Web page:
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Presenting Your Work: A Framework for Success

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| June 21, 2022

As creatives, our portfolios allow us the means of sharing a bit of our personality and demonstrating a level of experience in ways a resume can’t. A well-designed portfolio with high-quality work has the power to open doors, but there are new challenges waiting on the other side.

When interviewing for a creative position, at some point you will likely be asked to present your portfolio. If you’ve made it this far, the good news is that you can be certain your resume was to the liking of the robot responsible for the initial screening and the quality of your work was good enough to pique the interest of someone in ownership of an actual pair of human eyes. This next step is the most critical, however, and your success will hinge on your ability to communicate your design process.

Fortunately, there’s a simple framework you can use that makes explaining any project easy. Before we look at that, though, let’s take a moment to explore why this stage is so important and
why spending the time to improve your ability to present is a worthwhile investment.

You may be wondering why your presentation skills hold so much weight, especially if you feel like the quality of work speaks for itself. In just about any professional design setting, interpersonal skills are just as important as your creativity. Being able to explain your thought process and provide the rationale for your decisions is a vital part of both working within a team and pitching to and persuading clients.

Though it may seem a bit counterintuitive, your upwards mobility as a creative is not tied to your creative output, but to your interpersonal skills. Delivering killer work is great but doesn’t necessarily qualify you to lead a team or manage people. When you’re interviewing, the portfolio presentation serves not only to check your competence as a designer but also as a communicator. For this reason, it’s equally important to demonstrate not only clarity of thought and process, but confidence as well.

The ability to articulate intuitions into logical connections and place them in a sequence that others can follow isn’t an easy skill to develop, but can be honed with practice. The best way to go about developing this skill is by incorporating intent and analysis into every step of your workflow and documenting your rationale for each decision made along the way. The first step is to understand that your role is that of a problem-solver. Every decision you make should be viewed through this framework.

Any given project you undertake will have specific parameters that dictate the deliverables. These should not be mistaken for the problem itself, but rather, the space you have to solve it. For example, say you were given the task of designing a poster for a touring band that’s making a surprise stop in your city. Understanding things like the band’s history, their genre, the age group of their average listener, where the posters will be displayed, and whether they’ve got a strong local fanbase are all things you’ll want to take into account when designing your poster.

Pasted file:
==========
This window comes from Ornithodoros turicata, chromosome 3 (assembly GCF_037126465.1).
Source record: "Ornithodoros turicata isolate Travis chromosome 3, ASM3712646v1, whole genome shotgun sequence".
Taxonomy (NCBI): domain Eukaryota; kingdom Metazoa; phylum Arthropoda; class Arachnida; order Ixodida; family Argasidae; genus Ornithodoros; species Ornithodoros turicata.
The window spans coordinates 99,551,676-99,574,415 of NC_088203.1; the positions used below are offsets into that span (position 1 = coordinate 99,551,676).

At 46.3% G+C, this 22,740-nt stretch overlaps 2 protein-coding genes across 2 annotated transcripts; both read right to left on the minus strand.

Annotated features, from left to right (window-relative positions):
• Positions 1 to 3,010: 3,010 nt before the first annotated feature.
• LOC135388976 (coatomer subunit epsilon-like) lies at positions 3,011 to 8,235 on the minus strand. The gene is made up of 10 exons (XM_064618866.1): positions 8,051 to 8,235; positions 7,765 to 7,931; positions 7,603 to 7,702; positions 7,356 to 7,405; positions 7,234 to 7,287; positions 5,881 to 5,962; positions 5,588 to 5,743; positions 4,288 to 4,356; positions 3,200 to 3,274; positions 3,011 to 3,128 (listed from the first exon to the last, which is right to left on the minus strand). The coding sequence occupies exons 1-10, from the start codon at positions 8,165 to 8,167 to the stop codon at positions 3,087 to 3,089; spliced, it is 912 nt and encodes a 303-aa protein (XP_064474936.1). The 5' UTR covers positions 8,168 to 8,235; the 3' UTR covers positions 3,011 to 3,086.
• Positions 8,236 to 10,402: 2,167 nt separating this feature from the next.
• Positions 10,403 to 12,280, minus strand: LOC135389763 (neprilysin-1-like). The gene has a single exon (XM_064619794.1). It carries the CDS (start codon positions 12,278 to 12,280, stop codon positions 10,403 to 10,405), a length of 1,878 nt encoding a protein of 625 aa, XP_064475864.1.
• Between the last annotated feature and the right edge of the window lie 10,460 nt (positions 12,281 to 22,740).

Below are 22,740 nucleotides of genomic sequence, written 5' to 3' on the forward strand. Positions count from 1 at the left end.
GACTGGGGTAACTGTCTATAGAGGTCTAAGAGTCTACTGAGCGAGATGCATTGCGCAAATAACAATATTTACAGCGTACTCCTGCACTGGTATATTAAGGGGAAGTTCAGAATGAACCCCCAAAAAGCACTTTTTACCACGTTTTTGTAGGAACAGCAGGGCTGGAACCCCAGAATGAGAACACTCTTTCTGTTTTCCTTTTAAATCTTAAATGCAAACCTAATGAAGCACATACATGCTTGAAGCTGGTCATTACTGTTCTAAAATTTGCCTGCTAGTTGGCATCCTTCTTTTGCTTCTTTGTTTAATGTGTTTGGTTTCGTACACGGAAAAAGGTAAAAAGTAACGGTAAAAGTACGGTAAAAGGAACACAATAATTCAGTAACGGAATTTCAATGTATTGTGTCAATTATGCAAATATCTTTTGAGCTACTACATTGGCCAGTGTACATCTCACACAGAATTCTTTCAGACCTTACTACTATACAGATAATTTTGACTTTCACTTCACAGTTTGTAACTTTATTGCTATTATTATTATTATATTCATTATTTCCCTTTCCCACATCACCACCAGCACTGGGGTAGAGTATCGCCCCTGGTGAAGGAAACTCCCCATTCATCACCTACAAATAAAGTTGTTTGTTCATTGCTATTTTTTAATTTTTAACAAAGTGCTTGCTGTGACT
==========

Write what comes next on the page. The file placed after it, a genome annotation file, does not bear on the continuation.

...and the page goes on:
The better the grasp you have of the problem to be solved, the easier it will be to arrive at a rationale-backed solution. This is why it’s important to begin your process with a research phase, the second and final step of the framework. Doing so sets the foundation for all decisions that follow, and the more informed you are, the stronger the rationale for each decision.

Students often make the mistake of jumping right into iterating, moving pieces around until they find an arrangement they like, but trust me, do not skip the research phase. Many do and it shows. When you are presenting your portfolio and your interviewer asks why you’ve selected a certain color or typeface, or chosen a particular visual style, unless your solution was the result of research, your answer will not be satisfactory.

Intuition is great but it’s subjective. In order for people to understand why you’ve made the choices you have, focus on connections found through research. Your personal brand of creativity is demonstrated in how you choose to solve the problem at hand, but by showing your process you frame yourself as being reliable and process-driven.

When designing your portfolio, pay special attention to the text you choose to include with each project. Try to strike a balance that provides enough context for visitors to understand the work without your presence while also leaving you ample room to dive deeper into the details when asked to present. It should be clear to anyone viewing your site both what the broader goals of the project were and what your specific role was. Writing out a secondary document for yourself that you can review before presenting is a great way to ensure you hit all the main beats and cover any major insights. Lastly, when it comes time to present, people from other departments might be present as well, so aim to communicate your rationale in a clear and precise way that’s easy for both designers and non-designers alike to follow.


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